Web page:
Heat maps can also show if customers are clicking on links, headers, and sections of copy or any area of a web page. Heat maps may reveal something you did not realize was confusing, like a bolded word that users click on thinking it is a link, or something that needs modified, such as the static photograph mentioned above.
Now the spotlight trains on the web design department. Based on the analytics and behavioral data provided by the marketing team, your web designers should create a landing page that is user friendly and highly functional. Static images should be linked to enlarged photographs, confusing text must be eliminated or modified, calls-to-action should be clarified and any other changes should be made.
Up to this point you’ve eliminated assumptions and guesswork, and there is no reason to start now. You learned a great deal about your site in the first two phases and made changes based on those finding in Phase 3, but you can’t know if they are actually better unless you test them.
Google offers a free landing page testing tool, Google Website Optimizer (GWO), which allows you to create new versions by placing a small amount of code on your landing and confirmation pages. You can upload numerous versions of different sections, resulting in endless combinations (actually, the maximum number allowed is 10,000, but it’s doubtful that anyone would test that many combinations, not to mention ill-advised; the experiment might run for years without producing definitive results). If your page gets 100 visitors a day, testing two versions of four sections—a total of sixteen combinations including the original—is a healthy experiment that will product significant results and not run indefinitely.
Some page sections that can be modified are headers, font size, length of copy, images, calls-to-action, color schemes, links vs. no links, form location, form length or nearly any other section that you would like to test. Google Website Optimizer mixes and matches the page sections, giving them equal and random play; impressions and conversions are tracked for each page section and each combination.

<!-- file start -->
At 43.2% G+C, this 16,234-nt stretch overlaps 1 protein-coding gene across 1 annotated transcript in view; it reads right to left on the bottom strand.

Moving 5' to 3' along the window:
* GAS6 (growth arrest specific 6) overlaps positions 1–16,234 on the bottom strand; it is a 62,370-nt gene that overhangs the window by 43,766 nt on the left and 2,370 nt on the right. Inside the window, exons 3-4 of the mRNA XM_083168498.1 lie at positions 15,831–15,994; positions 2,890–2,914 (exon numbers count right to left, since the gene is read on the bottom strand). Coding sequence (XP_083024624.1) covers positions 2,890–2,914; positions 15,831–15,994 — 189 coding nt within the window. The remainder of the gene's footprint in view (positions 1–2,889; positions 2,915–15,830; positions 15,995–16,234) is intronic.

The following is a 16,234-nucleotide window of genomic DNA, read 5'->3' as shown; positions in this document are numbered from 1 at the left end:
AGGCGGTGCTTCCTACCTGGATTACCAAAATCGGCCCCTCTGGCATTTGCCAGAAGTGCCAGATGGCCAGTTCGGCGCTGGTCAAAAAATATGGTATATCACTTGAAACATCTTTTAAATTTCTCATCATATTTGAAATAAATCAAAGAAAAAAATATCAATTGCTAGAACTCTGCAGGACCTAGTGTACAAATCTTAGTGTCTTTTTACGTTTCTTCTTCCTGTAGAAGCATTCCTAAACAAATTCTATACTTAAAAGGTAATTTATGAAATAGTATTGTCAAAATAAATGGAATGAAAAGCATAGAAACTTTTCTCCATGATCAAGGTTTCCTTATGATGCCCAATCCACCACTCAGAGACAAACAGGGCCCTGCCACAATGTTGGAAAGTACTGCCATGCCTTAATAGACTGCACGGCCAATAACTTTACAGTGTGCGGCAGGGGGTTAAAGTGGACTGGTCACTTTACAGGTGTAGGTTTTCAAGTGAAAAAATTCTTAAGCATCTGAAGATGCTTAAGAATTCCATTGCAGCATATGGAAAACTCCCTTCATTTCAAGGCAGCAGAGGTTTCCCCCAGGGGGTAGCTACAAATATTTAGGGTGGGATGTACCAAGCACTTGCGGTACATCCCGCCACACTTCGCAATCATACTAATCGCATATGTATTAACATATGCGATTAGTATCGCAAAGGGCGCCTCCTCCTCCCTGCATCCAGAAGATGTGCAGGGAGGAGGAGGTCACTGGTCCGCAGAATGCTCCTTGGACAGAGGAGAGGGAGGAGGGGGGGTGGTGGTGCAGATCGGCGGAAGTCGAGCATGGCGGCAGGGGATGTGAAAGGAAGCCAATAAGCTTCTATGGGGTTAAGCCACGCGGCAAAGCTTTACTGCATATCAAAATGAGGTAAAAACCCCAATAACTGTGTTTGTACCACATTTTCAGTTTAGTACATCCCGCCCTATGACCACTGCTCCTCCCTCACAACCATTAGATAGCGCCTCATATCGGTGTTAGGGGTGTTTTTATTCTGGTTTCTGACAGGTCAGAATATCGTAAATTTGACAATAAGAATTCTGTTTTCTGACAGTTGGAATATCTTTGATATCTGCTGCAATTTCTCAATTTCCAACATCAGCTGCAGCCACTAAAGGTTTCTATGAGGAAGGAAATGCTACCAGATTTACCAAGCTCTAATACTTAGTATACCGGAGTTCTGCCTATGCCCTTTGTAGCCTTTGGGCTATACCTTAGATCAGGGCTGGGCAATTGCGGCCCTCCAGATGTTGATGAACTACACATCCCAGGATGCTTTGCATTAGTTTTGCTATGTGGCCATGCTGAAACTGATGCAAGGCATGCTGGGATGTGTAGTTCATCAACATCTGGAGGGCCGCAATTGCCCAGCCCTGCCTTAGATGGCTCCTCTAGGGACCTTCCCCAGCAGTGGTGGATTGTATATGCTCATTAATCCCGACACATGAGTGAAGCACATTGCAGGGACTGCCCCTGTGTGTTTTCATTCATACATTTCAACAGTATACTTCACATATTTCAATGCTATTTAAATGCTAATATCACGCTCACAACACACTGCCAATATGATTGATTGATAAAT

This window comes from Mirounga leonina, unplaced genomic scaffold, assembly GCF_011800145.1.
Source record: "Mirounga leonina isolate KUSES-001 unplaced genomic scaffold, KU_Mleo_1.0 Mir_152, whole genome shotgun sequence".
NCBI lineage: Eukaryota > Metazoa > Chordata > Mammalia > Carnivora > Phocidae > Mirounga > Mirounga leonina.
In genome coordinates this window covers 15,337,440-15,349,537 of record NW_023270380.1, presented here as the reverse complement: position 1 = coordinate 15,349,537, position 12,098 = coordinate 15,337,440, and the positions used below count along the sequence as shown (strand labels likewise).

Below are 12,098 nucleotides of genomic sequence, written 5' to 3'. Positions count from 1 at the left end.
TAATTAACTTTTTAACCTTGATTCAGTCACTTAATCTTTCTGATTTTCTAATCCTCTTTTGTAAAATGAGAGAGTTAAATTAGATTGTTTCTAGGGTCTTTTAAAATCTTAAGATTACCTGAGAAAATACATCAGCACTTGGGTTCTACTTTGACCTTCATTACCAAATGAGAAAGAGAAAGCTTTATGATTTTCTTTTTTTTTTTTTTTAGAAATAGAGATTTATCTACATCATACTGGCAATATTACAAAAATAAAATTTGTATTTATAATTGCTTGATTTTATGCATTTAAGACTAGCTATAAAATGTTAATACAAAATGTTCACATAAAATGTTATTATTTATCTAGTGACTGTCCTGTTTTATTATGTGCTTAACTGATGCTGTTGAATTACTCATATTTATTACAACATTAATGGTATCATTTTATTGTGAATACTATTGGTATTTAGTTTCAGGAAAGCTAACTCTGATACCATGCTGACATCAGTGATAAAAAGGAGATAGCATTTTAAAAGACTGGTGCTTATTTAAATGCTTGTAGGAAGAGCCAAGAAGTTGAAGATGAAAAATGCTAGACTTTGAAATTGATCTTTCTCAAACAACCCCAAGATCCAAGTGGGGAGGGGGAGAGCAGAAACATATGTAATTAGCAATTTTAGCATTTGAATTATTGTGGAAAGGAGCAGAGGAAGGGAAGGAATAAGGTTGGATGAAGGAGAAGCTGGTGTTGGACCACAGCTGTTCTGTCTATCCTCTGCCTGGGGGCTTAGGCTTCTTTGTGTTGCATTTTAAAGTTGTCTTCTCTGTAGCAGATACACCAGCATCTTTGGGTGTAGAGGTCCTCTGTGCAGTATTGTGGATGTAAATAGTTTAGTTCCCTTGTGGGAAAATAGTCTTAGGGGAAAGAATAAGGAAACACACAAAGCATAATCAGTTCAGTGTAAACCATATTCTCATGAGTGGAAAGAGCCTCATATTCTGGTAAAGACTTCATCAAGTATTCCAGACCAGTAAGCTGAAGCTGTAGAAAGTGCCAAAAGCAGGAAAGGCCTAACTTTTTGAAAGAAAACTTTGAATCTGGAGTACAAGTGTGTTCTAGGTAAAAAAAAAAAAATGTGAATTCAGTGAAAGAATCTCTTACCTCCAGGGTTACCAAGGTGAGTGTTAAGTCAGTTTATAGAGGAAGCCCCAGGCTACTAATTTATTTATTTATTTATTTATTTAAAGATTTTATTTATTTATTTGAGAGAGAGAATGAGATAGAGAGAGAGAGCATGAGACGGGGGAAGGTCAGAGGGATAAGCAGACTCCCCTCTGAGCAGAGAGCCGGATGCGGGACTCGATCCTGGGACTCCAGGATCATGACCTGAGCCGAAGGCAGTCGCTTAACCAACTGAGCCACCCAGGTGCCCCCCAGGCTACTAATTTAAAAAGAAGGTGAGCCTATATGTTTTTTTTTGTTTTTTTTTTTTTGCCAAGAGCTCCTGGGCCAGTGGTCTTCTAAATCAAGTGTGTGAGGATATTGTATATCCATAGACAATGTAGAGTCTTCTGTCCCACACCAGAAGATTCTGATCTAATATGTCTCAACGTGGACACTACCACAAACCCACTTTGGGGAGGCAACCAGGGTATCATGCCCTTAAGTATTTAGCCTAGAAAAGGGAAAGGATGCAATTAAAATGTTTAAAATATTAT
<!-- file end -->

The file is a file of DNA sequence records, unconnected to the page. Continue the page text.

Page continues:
[Insert image: GWO report. Caption: Combination report from GWO; reveals current conversions, impressions and estimates of future conversion ranges.]
Google Website Optimizer will alert you when significant results have been determined. You can then use the winning combination all the time or develop a follow up experiment to test another page section. The winning combination may not be the one you expected and it could even be one you didn’t like. If the winner strays from your marketing theme or is not the most visually appealing, just remember, your visitors preferred this layout—the customer has spoken and any wise marketer will listen and heed.
Post-click optimization is based on a simple premise that holds up across every industry—give your customers exactly what they want. Learn their preferences and desires by studying how they interact with your site through web analytics and heat maps, and then determine their favorite page layout by conducting multivariate testing. When your visitors are pleased by their experience with your website, they will browse the site longer and are more likely to convert. In turn, the increased sales or leads are sure to brighten your day as well. With rising cost per clicks and increased competition, post-click optimization allows advertisers to squeeze performance out of every click.